Biden set to sign bipartisan bill to avoid default into law

"No one got everything they wanted but the American people got what they needed," Biden said in his first Oval Office address of his presidency.
2:49 | 06/03/23

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Transcript for Biden set to sign bipartisan bill to avoid default into law
- Now to the bipartisan debt deal. President Biden expected to sign it into law today. Overnight he addressed the nation from the Oval Office for the first time in his presidency. ABC'S Elizabeth Schulze is there at the White House with more this morning. Good morning, Elizabeth. - Good morning, Janai. This was a rare primetime address from President Biden, speaking directly to the American public for the first time from the Oval Office. It's a setting that's historically been used by presidents to speak about wars or domestic crises, a testament to the gravity of the debt ceiling threat that was just narrowly avoided. This morning, just two days before the government runs out of cash, President Biden is set to sign into law a bipartisan bill to prevent a US debt default. In the first Oval Office address of his presidency, Biden arguing the stakes couldn't have been higher for the American economy. [BEGIN VIDEO PLAYBACK] - That's why I'm speaking to you tonight, to report on the crisis averted and what we're doing to protect America's future. Passing this budget agreement was critical. [END PLAYBACK] ELIZABETH SCHULZE (VOICEOVER): The agreement that passed both the House and the Senate this week with bipartisan support will suspend the debt ceiling for two years, past the 2024 presidential election, while limiting federal spending. It puts new work requirements on some Americans receiving food assistance, and in August formally ends the pause on federal student loan payments. Not included? Tax increases on the wealthiest Americans or big corporations, a key demand from the White House. [BEGIN VIDEO PLAYBACK] - No one got everything they wanted, but the American people got what they needed. We averted an economic crisis, an economic collapse. We're cutting spending and bringing the deficits down at the same time. [END PLAYBACK] ELIZABETH SCHULZE (VOICEOVER): For months Biden insisted he would not negotiate on the debt ceiling. But with payments to millions of Americans for Social Security, Medicare, or veterans benefits on the line, Biden and House Speaker Kevin McCarthy hammered out a last minute deal. The President now taking a victory lap, trying to get in the last word while insisting bipartisanship is possible, even in divided government. [BEGIN VIDEO PLAYBACK] - I know bipartisanship is hard and unity is hard, but we can never stop trying, because the moments like this one, the ones we just faced, where the American economy and the world economy is at risk of collapsing, there's no other way. [END PLAYBACK] - Now, even with the President set to sign this bill today, ratings agency Fitch is threatening to downgrade the US credit rating, citing brinksmanship over the nation's finances. A similar downgrade happened back in 2011, even after a debt ceiling bill was signed. The White House tells me that this agreement is fiscally responsible and that the American treasury market is still the safest in the world. Whit. - Yeah, as you noted there, that concern definitely remains. Elizabeth, thank you.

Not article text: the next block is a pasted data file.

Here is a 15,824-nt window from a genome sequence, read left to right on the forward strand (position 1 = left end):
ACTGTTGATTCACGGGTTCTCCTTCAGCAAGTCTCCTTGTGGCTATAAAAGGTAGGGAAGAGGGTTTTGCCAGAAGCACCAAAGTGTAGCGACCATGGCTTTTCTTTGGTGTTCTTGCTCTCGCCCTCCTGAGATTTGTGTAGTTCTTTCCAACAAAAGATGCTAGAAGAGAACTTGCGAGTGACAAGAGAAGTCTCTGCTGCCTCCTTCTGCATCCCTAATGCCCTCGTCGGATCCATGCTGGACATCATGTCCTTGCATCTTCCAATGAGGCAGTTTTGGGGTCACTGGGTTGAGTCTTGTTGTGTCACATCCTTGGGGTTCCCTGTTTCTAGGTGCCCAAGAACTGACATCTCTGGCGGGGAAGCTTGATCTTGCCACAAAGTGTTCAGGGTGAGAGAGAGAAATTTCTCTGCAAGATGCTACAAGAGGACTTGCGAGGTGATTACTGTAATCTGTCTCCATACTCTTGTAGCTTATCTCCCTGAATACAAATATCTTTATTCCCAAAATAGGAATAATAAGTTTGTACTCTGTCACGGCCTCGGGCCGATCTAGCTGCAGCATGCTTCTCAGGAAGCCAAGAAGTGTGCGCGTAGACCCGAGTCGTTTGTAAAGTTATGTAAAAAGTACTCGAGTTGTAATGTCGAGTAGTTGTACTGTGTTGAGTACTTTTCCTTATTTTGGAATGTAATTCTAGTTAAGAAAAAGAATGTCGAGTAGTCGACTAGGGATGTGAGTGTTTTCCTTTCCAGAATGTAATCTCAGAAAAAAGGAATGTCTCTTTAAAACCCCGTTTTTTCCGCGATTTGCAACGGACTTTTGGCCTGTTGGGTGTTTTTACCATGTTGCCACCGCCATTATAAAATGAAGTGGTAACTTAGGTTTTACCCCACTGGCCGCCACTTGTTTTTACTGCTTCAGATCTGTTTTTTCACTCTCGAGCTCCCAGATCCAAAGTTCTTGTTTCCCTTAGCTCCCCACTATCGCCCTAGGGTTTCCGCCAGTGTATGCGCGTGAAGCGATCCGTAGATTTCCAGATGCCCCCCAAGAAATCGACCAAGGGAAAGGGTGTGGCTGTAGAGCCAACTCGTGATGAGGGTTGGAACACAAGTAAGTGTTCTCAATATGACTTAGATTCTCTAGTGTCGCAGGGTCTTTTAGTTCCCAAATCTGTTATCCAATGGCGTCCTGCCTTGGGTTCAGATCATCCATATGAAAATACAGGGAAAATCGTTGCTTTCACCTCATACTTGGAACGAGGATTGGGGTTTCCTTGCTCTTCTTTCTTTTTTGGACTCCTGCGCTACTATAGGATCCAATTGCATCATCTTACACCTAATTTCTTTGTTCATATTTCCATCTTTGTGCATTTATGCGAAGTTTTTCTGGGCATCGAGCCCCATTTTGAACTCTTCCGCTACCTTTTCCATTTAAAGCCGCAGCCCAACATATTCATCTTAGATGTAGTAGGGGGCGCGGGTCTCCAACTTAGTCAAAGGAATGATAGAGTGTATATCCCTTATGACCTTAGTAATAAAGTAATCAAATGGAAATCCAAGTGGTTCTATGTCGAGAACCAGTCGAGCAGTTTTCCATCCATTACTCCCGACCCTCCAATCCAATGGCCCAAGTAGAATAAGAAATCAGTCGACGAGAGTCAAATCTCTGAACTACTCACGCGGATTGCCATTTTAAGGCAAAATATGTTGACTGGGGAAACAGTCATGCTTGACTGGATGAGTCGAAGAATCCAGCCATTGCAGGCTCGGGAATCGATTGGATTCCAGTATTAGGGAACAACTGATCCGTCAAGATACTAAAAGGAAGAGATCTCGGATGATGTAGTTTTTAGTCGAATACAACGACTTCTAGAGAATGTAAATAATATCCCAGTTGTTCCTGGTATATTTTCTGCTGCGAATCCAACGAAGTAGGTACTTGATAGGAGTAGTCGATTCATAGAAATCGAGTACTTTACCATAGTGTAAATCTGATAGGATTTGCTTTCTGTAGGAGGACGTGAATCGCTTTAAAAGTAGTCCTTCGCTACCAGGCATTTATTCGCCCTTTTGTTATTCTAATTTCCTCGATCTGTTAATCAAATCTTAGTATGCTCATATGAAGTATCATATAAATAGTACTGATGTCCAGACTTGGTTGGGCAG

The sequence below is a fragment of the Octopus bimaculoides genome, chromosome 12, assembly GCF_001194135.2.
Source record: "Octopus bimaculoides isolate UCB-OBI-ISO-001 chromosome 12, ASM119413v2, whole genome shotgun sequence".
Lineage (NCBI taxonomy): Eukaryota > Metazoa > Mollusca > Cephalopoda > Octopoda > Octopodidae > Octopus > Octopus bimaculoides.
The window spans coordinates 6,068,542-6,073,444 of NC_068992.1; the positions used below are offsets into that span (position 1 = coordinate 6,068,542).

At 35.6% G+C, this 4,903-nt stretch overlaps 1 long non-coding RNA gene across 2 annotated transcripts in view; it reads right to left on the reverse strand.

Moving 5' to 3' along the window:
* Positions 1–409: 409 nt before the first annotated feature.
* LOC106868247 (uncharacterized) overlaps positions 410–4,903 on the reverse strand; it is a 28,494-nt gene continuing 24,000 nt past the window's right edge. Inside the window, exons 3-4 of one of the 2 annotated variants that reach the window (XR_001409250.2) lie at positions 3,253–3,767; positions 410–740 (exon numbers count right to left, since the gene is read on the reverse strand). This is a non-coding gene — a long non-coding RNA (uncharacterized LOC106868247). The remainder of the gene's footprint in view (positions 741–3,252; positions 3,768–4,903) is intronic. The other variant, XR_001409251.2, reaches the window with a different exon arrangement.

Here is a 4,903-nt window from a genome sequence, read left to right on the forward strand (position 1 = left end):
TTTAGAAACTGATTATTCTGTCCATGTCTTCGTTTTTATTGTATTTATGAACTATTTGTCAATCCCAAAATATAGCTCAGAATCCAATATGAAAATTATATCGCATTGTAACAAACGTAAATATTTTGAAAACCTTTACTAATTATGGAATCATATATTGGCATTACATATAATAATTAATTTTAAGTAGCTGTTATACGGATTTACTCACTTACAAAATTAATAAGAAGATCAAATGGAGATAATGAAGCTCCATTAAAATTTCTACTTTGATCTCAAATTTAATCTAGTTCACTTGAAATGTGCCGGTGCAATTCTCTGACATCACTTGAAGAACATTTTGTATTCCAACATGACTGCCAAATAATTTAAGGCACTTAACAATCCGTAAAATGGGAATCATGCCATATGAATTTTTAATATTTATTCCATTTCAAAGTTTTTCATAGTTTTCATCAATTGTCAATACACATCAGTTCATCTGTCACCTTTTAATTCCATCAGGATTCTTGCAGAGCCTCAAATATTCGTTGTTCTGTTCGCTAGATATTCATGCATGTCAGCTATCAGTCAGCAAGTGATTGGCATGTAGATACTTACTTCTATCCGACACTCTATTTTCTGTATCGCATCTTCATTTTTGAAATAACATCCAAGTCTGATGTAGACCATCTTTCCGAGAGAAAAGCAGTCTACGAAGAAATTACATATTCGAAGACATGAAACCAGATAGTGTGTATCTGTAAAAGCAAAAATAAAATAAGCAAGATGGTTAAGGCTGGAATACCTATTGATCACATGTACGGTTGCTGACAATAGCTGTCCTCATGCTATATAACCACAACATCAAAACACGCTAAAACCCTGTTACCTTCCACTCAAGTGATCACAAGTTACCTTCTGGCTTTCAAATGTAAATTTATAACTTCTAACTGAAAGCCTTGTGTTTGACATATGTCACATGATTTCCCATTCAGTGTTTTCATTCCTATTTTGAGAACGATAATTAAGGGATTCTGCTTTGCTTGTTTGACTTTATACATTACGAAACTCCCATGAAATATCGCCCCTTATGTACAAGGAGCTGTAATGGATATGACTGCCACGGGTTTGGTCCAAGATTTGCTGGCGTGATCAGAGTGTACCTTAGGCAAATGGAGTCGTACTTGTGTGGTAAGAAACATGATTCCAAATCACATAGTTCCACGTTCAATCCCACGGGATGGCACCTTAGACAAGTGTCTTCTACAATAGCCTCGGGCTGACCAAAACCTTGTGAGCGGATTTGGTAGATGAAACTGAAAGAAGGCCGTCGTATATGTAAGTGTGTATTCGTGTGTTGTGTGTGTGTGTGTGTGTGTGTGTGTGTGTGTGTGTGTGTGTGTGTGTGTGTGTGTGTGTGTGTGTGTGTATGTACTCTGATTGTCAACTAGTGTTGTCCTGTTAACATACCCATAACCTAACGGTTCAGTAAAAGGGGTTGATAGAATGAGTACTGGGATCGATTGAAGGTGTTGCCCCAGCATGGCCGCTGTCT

This transcript has been automatically generated and may not be 100% accurate.

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